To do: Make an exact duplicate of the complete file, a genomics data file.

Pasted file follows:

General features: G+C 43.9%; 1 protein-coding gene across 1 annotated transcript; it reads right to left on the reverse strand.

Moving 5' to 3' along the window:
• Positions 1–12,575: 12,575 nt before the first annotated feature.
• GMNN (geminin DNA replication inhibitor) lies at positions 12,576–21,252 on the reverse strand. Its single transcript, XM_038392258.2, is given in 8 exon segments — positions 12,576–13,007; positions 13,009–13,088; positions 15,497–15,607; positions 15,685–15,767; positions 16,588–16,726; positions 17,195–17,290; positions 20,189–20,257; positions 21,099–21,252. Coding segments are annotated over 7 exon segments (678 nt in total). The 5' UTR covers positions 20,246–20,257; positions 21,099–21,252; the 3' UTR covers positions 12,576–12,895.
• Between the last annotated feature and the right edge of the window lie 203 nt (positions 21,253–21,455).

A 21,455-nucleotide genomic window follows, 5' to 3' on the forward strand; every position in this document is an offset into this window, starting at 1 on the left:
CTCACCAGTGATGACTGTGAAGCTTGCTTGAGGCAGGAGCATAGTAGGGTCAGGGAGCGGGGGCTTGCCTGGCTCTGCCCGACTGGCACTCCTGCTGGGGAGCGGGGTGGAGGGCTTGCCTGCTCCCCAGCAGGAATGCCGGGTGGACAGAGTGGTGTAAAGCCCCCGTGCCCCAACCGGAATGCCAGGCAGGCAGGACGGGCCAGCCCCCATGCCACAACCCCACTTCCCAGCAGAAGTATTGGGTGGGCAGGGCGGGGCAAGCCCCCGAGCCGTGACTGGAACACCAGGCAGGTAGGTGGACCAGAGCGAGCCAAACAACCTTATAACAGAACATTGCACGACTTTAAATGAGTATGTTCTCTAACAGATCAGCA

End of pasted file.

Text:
General features: G+C 43.9%; 1 protein-coding gene across 1 annotated transcript; it reads right to left on the reverse strand.

Moving 5' to 3' along the window:
• Positions 1–12,575: 12,575 nt before the first annotated feature.
• GMNN (geminin DNA replication inhibitor) lies at positions 12,576–21,252 on the reverse strand. Its single transcript, XM_038392258.2, is given in 8 exon segments — positions 12,576–13,007; positions 13,009–13,088; positions 15,497–15,607; positions 15,685–15,767; positions 16,588–16,726; positions 17,195–17,290; positions 20,189–20,257; positions 21,099–21,252. Coding segments are annotated over 7 exon segments (678 nt in total). The 5' UTR covers positions 20,246–20,257; positions 21,099–21,252; the 3' UTR covers positions 12,576–12,895.
• Between the last annotated feature and the right edge of the window lie 203 nt (positions 21,253–21,455).

A 21,455-nucleotide genomic window follows, 5' to 3' on the forward strand; every position in this document is an offset into this window, starting at 1 on the left:
CTCACCAGTGATGACTGTGAAGCTTGCTTGAGGCAGGAGCATAGTAGGGTCAGGGAGCGGGGGCTTGCCTGGCTCTGCCCGACTGGCACTCCTGCTGGGGAGCGGGGTGGAGGGCTTGCCTGCTCCCCAGCAGGAATGCCGGGTGGACAGAGTGGTGTAAAGCCCCCGTGCCCCAACCGGAATGCCAGGCAGGCAGGACGGGCCAGCCCCCATGCCACAACCCCACTTCCCAGCAGAAGTATTGGGTGGGCAGGGCGGGGCAAGCCCCCGAGCCGTGACTGGAACACCAGGCAGGTAGGTGGACCAGAGCGAGCCAAACAACCTTATAACAGAACATTGCACGACTTTAAATGAGTATGTTCTCTAACAGATCAGCA